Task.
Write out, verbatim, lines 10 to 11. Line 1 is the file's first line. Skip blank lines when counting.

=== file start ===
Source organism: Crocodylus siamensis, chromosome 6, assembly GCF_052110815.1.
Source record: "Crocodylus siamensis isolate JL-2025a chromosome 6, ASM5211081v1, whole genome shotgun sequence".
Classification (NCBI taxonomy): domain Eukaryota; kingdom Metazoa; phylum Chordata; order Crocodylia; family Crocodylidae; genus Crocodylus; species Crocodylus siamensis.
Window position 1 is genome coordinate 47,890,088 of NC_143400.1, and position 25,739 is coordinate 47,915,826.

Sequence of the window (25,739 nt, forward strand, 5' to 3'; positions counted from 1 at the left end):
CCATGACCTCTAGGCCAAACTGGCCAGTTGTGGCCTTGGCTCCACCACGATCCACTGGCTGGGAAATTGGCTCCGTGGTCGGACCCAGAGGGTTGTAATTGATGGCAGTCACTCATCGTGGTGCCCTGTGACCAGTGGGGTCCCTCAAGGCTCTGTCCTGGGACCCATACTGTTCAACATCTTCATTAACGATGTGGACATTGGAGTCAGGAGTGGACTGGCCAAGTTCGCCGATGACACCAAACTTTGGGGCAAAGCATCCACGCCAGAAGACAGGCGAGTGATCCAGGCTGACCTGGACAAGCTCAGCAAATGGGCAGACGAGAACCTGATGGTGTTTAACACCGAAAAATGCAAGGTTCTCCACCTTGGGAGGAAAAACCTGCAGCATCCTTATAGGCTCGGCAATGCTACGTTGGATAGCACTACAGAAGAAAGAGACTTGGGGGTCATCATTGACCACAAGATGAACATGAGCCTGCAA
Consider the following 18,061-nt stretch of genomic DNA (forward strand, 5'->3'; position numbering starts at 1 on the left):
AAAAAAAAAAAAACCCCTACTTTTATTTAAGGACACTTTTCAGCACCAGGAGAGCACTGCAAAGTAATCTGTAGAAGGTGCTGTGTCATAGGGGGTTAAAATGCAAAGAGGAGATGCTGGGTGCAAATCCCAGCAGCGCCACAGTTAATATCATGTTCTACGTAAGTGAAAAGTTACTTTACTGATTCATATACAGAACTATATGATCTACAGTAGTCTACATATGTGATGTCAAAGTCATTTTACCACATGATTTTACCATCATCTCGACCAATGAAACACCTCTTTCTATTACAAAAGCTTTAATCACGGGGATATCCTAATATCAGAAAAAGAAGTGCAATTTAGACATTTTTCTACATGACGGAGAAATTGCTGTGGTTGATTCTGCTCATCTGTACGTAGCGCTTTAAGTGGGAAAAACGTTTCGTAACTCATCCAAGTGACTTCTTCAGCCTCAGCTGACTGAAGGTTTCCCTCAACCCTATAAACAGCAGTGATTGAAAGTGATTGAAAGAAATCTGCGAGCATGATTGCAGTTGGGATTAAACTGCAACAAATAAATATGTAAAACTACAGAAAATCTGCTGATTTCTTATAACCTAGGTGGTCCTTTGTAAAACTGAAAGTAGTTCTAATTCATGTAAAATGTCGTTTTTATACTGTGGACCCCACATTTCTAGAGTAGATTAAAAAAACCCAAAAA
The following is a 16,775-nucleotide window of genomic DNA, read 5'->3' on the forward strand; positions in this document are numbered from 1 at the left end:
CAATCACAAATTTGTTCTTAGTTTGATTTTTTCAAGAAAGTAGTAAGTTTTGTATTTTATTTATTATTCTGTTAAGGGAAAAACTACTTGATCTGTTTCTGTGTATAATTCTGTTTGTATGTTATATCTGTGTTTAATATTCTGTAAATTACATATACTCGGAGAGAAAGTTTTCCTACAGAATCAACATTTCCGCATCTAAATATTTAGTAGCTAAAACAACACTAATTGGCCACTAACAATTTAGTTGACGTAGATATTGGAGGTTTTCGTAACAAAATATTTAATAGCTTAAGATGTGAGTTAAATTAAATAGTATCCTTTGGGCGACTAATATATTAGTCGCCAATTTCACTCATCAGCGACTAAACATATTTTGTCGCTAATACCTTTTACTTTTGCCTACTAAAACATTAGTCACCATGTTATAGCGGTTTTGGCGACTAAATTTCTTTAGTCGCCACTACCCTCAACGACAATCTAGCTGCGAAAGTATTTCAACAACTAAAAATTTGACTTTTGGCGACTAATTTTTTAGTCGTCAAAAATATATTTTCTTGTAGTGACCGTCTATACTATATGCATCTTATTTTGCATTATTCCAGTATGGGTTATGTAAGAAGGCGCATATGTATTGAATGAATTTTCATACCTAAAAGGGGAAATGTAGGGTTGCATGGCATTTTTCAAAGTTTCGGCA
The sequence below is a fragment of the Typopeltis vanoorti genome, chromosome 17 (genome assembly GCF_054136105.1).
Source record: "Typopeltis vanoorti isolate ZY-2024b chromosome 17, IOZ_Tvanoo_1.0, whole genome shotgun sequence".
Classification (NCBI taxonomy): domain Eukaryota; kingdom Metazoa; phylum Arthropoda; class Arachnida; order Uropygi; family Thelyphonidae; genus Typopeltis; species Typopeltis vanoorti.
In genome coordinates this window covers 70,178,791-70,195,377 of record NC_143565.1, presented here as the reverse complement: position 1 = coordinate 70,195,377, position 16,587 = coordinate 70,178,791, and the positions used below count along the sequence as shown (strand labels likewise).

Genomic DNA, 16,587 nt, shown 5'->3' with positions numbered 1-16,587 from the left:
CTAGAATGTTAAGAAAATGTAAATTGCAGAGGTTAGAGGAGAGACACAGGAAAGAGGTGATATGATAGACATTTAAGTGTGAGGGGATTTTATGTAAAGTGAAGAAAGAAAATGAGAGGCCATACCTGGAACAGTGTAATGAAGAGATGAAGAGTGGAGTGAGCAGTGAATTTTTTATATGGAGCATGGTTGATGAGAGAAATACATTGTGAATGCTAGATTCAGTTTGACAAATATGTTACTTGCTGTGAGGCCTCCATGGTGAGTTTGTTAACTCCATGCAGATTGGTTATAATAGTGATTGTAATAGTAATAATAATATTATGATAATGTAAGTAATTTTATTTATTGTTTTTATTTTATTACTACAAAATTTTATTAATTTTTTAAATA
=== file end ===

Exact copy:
CAATCACAAATTTGTTCTTAGTTTGATTTTTTCAAGAAAGTAGTAAGTTTTGTATTTTATTTATTATTCTGTTAAGGGAAAAACTACTTGATCTGTTTCTGTGTATAATTCTGTTTGTATGTTATATCTGTGTTTAATATTCTGTAAATTACATATACTCGGAGAGAAAGTTTTCCTACAGAATCAACATTTCCGCATCTAAATATTTAGTAGCTAAAACAACACTAATTGGCCACTAACAATTTAGTTGACGTAGATATTGGAGGTTTTCGTAACAAAATATTTAATAGCTTAAGATGTGAGTTAAATTAAATAGTATCCTTTGGGCGACTAATATATTAGTCGCCAATTTCACTCATCAGCGACTAAACATATTTTGTCGCTAATACCTTTTACTTTTGCCTACTAAAACATTAGTCACCATGTTATAGCGGTTTTGGCGACTAAATTTCTTTAGTCGCCACTACCCTCAACGACAATCTAGCTGCGAAAGTATTTCAACAACTAAAAATTTGACTTTTGGCGACTAATTTTTTAGTCGTCAAAAATATATTTTCTTGTAGTGACCGTCTATACTATATGCATCTTATTTTGCATTATTCCAGTATGGGTTATGTAAGAAGGCGCATATGTATTGAATGAATTTTCATACCTAAAAGGGGAAATGTAGGGTTGCATGGCATTTTTCAAAGTTTCGGCA
The sequence below is a fragment of the Typopeltis vanoorti genome, chromosome 17 (genome assembly GCF_054136105.1).